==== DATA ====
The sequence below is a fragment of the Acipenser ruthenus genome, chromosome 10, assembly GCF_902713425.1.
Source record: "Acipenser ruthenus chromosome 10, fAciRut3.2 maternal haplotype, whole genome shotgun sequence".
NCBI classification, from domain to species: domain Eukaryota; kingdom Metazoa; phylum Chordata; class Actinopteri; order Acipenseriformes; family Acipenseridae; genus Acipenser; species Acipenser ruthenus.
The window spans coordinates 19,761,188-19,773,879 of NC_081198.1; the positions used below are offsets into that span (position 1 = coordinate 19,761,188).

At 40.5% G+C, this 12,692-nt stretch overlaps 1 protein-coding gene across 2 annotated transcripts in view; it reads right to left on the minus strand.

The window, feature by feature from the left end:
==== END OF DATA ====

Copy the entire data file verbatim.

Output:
The sequence below is a fragment of the Acipenser ruthenus genome, chromosome 10, assembly GCF_902713425.1.
Source record: "Acipenser ruthenus chromosome 10, fAciRut3.2 maternal haplotype, whole genome shotgun sequence".
NCBI classification, from domain to species: domain Eukaryota; kingdom Metazoa; phylum Chordata; class Actinopteri; order Acipenseriformes; family Acipenseridae; genus Acipenser; species Acipenser ruthenus.
The window spans coordinates 19,761,188-19,773,879 of NC_081198.1; the positions used below are offsets into that span (position 1 = coordinate 19,761,188).

At 40.5% G+C, this 12,692-nt stretch overlaps 1 protein-coding gene across 2 annotated transcripts in view; it reads right to left on the minus strand.

The window, feature by feature from the left end: